Although I'd always hoped Connie would take an interest in archery hunting, bows somewhat intimidate her. She had taken many trophy animals on four continents with rifle and muzzleloader, but she had never showed more than reluctant curiosity about bows. Maybe this would be the trip that would change her mind.
This was a self-guided hunt, but to acquaint me with the land, ranch manager Tom Bruegger met me at daybreak on the first day. The prior evening, his son, Thompson, had showed us a photo of a buck they called Granddad. This tremendous buck carried a 5x4 rack with brow tines and a cheater point off each G2 fork. As we drove to the far border of the ranch, I asked Tom where Granddad had been seen of late.
This fine pronghorn was a bonus during my allotted three days of bowhunting in Wyoming.
"I'll show you where he hangs out," Tom said. "He usually comes across this wheatfield about daybreak and heads into the big chalk-rock canyon." We had no more than started glassing when Tom blurted, "There he is headed for the canyon with another big 4x4."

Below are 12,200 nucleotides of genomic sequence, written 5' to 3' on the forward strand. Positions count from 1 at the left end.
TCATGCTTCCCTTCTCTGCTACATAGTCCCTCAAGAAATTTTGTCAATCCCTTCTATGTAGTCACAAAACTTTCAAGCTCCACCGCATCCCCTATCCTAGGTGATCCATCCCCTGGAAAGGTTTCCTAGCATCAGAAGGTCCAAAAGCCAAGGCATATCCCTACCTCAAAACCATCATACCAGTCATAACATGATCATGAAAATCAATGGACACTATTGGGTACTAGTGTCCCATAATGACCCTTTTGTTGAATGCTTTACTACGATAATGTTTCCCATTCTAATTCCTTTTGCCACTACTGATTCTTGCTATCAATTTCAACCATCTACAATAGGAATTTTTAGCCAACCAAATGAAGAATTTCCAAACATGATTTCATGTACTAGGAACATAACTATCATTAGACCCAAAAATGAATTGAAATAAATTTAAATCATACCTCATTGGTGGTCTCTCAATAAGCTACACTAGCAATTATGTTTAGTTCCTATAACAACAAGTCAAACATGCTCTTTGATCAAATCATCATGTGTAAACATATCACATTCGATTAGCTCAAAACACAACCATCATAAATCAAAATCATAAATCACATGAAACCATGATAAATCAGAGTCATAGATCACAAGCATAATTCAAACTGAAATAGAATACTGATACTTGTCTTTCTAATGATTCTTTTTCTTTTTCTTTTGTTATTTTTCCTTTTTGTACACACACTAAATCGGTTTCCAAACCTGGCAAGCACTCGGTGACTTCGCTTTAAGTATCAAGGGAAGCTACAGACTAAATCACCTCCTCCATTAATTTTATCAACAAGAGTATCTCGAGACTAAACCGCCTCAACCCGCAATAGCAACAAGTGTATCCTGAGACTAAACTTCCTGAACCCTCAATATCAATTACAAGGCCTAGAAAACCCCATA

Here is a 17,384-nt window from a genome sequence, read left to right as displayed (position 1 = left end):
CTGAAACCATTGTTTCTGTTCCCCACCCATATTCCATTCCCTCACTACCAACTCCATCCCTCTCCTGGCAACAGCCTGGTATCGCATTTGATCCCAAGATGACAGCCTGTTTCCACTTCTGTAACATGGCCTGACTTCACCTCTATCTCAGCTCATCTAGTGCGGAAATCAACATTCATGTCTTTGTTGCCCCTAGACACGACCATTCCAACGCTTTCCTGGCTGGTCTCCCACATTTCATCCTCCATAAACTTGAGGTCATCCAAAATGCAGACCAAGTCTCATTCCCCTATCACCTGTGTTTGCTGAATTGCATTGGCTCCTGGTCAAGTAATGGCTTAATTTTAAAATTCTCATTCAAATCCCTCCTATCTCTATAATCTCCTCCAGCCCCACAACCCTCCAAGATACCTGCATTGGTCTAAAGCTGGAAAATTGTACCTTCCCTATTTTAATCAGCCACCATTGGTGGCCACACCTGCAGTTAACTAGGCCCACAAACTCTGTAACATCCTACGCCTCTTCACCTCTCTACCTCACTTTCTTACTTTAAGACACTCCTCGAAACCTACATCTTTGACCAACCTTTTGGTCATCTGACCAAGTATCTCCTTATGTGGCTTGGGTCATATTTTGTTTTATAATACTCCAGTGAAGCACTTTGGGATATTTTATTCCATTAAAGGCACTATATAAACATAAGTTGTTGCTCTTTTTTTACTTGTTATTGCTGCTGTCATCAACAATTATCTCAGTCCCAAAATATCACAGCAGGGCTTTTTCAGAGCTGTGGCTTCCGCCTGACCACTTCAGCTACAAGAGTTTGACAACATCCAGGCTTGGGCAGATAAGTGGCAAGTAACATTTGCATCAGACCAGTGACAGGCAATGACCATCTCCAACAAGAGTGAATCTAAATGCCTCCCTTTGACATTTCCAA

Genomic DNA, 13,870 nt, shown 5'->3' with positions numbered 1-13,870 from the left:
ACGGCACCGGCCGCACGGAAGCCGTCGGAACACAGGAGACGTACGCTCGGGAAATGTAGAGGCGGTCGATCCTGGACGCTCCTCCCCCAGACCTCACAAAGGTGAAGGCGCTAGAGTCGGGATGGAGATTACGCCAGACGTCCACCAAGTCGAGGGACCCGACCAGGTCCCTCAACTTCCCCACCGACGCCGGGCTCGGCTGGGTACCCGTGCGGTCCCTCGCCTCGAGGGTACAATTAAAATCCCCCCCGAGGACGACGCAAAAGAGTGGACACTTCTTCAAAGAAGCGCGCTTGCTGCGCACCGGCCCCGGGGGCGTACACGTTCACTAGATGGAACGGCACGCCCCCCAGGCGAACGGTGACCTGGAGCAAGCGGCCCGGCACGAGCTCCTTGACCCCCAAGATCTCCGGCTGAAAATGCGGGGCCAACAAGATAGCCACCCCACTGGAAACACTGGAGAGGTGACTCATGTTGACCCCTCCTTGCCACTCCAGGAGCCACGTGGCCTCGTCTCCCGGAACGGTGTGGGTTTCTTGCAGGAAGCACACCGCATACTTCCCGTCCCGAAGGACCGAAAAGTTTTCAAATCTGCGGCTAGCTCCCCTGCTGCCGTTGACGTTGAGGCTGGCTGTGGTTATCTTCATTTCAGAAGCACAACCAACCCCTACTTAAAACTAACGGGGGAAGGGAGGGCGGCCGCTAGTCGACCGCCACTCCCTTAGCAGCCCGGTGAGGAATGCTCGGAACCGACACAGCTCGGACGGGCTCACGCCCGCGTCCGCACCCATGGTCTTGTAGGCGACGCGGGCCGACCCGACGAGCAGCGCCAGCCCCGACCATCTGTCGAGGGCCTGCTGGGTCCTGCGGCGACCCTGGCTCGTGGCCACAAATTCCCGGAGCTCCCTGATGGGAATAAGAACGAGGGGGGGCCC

There is no more stately sight than two huge mule deer bucks crossing a newly sprouted winter wheatfield. None! Granddad appeared to have at least 180 inches of antler. My biggest muley to date grossed 1695„8 inches, so Granddad would be a career-topper for me. However, with only three days to bowhunt, I had to keep my goals realistic. Granddad would earn a full-day's effort from me before I would settle for a lesser buck. Tom described the lay of the land and bedding areas of this huge chalk-rock canyon and then took me back to our camper.
"GOOD LUCK!" CONNIE WISHED ME as I drove our Polaris Ranger from camp with my backpack and bow. Motoring within a mile of the canyon wall, I parked the Ranger and headed out on foot. Plan A was to climb down into the canyon and cross its mile width. My starting point for the stalk would be two miles from where the buck had entered. Mature bucks go out of their way to seek secluded bedding, so this was the only way I could be sure he'd be somewhere in the shadows between me and the wheatfield.
A creek flowed through the bottom of the canyon. As I approached a rise overlooking the tiny stream, several does and small bucks busted out. They had not spotted or winded me, but obviously heard rocks "tick" under my boots. Only after they moved across a ridge and into another coulee did I parallel the creek and start glassing ahead for antlers in the crannies of the canyon.